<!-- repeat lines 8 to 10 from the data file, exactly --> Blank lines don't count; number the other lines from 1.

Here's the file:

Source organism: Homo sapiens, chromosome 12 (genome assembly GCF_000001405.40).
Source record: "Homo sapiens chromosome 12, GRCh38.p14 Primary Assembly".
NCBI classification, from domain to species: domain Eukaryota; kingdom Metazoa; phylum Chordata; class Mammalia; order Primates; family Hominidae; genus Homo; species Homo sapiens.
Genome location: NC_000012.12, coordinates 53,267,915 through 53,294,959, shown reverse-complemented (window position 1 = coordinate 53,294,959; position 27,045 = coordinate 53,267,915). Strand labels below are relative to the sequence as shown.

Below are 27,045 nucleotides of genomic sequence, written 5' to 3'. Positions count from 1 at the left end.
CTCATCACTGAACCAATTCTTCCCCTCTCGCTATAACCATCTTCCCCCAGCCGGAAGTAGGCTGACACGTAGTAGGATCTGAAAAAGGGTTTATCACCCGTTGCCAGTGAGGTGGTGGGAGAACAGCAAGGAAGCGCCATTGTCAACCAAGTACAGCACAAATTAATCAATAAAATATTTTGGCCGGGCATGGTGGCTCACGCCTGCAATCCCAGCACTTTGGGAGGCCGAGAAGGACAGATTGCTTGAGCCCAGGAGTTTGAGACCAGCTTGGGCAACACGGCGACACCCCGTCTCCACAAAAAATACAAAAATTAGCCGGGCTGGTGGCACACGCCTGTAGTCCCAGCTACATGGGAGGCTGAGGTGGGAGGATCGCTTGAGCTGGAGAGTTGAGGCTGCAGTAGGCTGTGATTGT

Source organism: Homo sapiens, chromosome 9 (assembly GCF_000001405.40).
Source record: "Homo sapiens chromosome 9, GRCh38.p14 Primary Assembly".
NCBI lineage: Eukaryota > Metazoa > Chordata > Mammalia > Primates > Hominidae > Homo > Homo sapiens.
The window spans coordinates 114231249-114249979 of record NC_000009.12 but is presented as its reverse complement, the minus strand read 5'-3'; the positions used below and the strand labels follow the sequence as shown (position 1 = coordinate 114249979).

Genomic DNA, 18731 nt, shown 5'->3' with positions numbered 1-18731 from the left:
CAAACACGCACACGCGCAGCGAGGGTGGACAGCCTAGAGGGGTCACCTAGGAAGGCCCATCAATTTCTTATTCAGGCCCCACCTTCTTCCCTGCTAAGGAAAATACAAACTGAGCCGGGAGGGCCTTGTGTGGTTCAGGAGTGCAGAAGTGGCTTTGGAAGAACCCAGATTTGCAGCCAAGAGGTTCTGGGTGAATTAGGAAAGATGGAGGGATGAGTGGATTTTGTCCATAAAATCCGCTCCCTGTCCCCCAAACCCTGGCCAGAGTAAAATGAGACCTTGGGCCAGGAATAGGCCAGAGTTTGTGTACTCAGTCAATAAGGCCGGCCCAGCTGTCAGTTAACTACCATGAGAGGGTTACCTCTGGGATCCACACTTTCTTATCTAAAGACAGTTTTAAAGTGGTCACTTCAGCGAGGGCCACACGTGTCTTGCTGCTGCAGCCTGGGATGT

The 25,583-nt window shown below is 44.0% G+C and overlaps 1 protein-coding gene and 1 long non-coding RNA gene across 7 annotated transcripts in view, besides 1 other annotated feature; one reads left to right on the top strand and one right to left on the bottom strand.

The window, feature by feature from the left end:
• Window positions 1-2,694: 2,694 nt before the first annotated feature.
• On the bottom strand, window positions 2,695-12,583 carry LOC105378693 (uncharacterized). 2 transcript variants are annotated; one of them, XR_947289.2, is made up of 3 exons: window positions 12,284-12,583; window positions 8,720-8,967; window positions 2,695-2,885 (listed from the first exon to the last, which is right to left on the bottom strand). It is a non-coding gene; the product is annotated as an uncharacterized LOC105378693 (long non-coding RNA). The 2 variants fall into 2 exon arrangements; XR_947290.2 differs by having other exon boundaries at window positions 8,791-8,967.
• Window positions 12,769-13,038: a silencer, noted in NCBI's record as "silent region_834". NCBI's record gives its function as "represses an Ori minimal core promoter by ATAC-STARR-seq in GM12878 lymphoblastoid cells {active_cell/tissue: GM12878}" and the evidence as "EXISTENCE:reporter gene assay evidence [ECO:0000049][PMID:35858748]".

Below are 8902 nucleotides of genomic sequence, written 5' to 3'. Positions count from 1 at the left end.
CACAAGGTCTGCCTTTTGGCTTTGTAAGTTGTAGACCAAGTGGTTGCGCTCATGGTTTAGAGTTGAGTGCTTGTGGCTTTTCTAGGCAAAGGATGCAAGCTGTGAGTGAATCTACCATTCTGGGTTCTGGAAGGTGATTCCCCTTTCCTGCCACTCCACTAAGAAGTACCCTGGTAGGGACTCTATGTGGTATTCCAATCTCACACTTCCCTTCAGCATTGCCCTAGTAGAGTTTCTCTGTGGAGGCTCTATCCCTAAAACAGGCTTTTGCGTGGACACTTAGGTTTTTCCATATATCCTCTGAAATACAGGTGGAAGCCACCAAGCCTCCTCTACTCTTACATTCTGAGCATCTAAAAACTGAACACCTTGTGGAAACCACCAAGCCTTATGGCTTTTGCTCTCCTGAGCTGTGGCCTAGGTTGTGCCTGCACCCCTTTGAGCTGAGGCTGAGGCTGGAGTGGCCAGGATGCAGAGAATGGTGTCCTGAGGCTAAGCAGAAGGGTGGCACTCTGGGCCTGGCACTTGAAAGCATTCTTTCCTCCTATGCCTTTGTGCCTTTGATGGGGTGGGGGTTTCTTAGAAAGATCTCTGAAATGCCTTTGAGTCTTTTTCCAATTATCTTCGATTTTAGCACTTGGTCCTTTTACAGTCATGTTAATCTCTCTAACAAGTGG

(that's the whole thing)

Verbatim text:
Source record: "Homo sapiens chromosome 9, GRCh38.p14 Primary Assembly".
NCBI lineage: Eukaryota > Metazoa > Chordata > Mammalia > Primates > Hominidae > Homo > Homo sapiens.
The window spans coordinates 114231249-114249979 of record NC_000009.12 but is presented as its reverse complement, the minus strand read 5'-3'; the positions used below and the strand labels follow the sequence as shown (position 1 = coordinate 114249979).